Sometimes Your Goals Need to Change

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No matter how you slice it — as human beings we are destined to evolve. As we slowly morph into the person we are to become, other areas of our lives also require “realignment”.

This can directly impact our goals for work and career.

We are notorious for our lack of ability to predict when and how we might change. In fact, longitudinal research completed by Harvard psychologist Daniel Gilbert has revealed a dynamic aptly named “The End of History Illusion”. This is the misconception that the end of our history is today — when in fact we will continue to change with time and experiences.  (You can watch Dr. Gilbert’s TED Talk, “The Psychology of Your Future Self” below.  I guarantee it will rock your world.)

In a series of studies, Gilbert explored the process of how we view personal change over time and its impact upon our lives. Their research revealed that we tend to underestimate changes in both our core personality traits (represented by the “Big 5”: conscientiousness, agreeableness, emotional stability, openness to experience and extroversion) and our core values (measured by the Schwartz Value Inventory) over the decades of our lives.

The magnitude of the illusion seems to decrease as we age, but it remains present. We see ourselves as “complete” — which couldn’t be further from the truth.

Meanwhile here is a bit of sage advice concerning “realignment” and what should be on your radar career-wise.

Try Not to View Your Career Path as Inflexible
Just as we see our own persona as unchanging, we can feel stuck or stalled because we see only one path — and that path likely travels in one direction. If we can step back, (down or even sideways) to learn something new, interesting doors present themselves. Yes, it is challenging to be a “rookie” once again. However that same challenge can be the key to a more fulfilling future. Whitney Johnson, author of Disrupt Yourself: Putting the Power of Disruptive Innovation to Work offers this advice:

“Be willing to step back. Backward could be your slingshot.” – Whitney Johnson

Reflect Your Evolution With Your Personal Brand
Acknowledging how we have changed over time — and aligning this with our communicated personal brand is also something to consider. Has what you truly desire to accomplish career-wise changed? Do others understand that shift? Cynthia Johnson, co-founder of Ipseity Inc, a firm that helps others develop their brand voice, encourages individuals to differentiate their personal brand in a way that is authentic. (See more of her tips here.) Utilizing digital avenues to craft and communicate your evolving personal brand, may also help align career goals with the new you. She advises you take this in steps:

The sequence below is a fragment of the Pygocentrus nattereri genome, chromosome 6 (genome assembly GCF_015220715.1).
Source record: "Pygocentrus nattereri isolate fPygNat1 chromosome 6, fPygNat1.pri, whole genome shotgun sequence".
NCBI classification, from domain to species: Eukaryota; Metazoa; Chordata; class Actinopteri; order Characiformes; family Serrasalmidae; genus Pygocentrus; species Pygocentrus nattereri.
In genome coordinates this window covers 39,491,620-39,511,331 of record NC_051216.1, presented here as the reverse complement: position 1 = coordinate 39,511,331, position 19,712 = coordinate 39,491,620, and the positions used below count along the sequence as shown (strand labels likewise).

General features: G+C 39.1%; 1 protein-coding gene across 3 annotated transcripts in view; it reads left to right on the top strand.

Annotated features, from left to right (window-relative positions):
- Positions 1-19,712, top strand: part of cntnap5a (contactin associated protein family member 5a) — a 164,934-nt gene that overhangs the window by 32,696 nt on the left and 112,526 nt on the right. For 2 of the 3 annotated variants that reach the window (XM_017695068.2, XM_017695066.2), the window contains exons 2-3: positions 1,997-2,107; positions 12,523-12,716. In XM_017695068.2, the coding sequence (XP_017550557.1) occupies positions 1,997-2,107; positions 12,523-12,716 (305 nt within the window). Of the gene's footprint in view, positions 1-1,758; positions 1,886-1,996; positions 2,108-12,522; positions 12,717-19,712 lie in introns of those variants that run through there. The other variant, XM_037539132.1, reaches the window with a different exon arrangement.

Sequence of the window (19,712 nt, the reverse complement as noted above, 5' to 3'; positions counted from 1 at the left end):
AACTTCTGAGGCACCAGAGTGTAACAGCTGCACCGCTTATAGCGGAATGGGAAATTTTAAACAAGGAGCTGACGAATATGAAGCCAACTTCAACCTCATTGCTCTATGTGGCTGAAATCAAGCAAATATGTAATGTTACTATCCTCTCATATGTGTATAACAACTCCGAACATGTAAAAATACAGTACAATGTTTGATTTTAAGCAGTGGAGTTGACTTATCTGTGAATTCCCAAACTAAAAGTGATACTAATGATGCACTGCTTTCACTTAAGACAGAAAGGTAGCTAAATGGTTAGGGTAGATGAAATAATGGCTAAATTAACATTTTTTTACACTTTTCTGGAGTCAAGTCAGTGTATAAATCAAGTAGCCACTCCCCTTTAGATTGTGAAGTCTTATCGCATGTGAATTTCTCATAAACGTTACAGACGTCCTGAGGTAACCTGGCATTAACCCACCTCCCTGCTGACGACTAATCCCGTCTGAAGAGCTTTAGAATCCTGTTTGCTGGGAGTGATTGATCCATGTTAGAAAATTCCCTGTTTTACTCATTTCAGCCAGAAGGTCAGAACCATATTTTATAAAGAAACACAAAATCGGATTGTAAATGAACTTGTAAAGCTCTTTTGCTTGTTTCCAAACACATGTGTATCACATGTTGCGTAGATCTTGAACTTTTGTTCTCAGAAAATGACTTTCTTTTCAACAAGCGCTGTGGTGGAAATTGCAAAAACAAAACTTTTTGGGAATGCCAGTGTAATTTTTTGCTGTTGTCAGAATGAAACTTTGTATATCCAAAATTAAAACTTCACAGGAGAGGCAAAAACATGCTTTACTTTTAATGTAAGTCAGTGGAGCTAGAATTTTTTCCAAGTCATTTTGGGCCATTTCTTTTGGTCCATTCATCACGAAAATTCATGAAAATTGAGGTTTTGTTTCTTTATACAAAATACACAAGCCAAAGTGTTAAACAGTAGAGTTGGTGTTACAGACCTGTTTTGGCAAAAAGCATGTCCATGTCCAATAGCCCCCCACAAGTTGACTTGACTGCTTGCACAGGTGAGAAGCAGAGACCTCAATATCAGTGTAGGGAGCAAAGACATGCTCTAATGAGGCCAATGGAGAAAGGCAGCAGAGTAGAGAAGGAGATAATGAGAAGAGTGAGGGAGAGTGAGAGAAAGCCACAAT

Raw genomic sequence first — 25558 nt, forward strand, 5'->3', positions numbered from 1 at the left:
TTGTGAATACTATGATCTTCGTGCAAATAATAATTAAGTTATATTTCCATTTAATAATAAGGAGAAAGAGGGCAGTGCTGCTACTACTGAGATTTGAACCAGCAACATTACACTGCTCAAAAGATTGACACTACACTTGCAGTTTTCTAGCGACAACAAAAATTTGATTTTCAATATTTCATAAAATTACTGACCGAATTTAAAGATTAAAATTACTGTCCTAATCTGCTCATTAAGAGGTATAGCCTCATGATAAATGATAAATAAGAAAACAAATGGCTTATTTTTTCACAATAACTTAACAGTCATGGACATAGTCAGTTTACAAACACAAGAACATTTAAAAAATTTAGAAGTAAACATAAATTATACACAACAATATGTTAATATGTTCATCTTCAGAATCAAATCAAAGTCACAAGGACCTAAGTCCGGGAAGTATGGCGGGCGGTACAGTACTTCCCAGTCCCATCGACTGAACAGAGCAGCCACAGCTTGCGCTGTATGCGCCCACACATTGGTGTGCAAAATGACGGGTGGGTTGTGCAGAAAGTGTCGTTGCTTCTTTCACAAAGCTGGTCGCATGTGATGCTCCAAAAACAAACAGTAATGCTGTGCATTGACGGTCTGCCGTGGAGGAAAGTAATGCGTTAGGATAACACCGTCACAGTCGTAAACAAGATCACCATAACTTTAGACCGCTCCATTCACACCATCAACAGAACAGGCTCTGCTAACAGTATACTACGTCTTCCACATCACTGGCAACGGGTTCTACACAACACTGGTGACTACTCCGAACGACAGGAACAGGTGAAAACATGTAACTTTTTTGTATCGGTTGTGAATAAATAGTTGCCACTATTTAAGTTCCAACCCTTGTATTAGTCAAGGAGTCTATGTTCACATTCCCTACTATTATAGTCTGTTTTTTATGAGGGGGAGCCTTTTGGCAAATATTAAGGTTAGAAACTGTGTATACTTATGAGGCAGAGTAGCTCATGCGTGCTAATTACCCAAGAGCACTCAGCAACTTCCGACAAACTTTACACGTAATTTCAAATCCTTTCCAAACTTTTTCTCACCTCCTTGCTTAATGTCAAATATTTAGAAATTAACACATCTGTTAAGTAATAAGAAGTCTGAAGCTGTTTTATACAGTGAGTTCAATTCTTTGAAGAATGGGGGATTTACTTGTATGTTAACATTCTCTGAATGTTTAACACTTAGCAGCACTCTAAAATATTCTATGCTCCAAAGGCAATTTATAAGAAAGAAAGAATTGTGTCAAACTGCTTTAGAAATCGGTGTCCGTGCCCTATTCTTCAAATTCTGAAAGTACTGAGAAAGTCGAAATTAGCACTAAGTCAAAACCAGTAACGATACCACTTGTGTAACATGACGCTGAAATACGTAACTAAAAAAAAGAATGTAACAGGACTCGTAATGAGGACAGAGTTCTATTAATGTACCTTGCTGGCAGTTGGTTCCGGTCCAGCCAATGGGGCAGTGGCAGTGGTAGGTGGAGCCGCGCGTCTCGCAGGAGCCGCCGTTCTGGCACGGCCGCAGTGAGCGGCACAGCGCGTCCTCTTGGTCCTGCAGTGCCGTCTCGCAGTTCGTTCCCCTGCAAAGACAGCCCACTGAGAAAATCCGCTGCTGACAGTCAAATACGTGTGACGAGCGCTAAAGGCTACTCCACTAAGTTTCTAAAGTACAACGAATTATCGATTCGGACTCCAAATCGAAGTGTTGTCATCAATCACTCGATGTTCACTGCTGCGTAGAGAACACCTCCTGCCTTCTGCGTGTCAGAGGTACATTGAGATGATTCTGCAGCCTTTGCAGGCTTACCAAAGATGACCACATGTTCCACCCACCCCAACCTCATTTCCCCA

“It is important to include short-term and clearly defined goals while mapping out your brand strategy. If you try to do everything at once you will become overwhelmed and do nothing at all.” – Cynthia Johnson

Bring New Elements Into Your Path
Aspects of work that may have thrilled you in the past — may no longer motivate you. What could you bring into your work that would “meet you” where you are now? I love the advice of Gretchen Rubin (author of The Happiness Project) concerning work and those painful feelings of “envy”.  She advises that feeling envy when considering another individual’s role, may signal elements that you might incorporate.

Here are a few additional ideas to consider:

  • Embrace it. People change — it is a fact of life. You are allowed to evolve, as well. A role that brought you happiness at 25, may not suit you at 35. One that was perfectly aligned with your goals before having a child, may no longer suffice. Life and experiences will change the essence of how we might derive energy from our work. This is completely normal.
  • Listen intently. Not to others around you — to your inner voice. If you have the distinct feeling that your work is not bringing the fulfillment it once did, pause and reflect on that realization. Explore how you arrived at this impasse.
  • Make a list. Start with a list of work life elements that currently bring you a sense of accomplishment and satisfaction — then compare with what you would have chosen 5 or 10 years ago. What changes do you see?
  • Attempt to see yourself in a new way. Flexing your “envisioning” muscle isn’t easy. However. we all tend to ignore this mind-expanding step. We often  focus on the “here and now” and never take time to consider where we want to go. What do you see there?
  • Develop a revised learning “agenda”. As described in this HBR post, we must prepare for our future. It is critical to address any existing knowledge deficits strategically. Examine your skill and knowledge base carefully. Is there something you could do to better position yourself?


Marla Gottschalk is an avid blogger and Industrial/Organizational Psychologist. You can follow her at LinkedIn, Twitter and Instagram. Live.Work.Think.Play shares observations concerning a wide array of topics — it is designed to share lessons learned, from a variety of perspectives.


4 thoughts on “Sometimes Your Goals Need to Change

  1. After a highly successful 30 year career, I elected to “step back” for some “me time” and reflect on the future of my career path. Fearful but persistent, I chose to walk away. Furthermore, I could not have been more CORRECT in my decision despite being told that “I was making a mistake” from senior management. If my decision was a mistake, I can’t wait to make my next one!


  2. What a great article I am sharing this with my twenty-three year old daughter who is more on the introverted side plus she is slow to implement needed change. This is thought provoking for me also.


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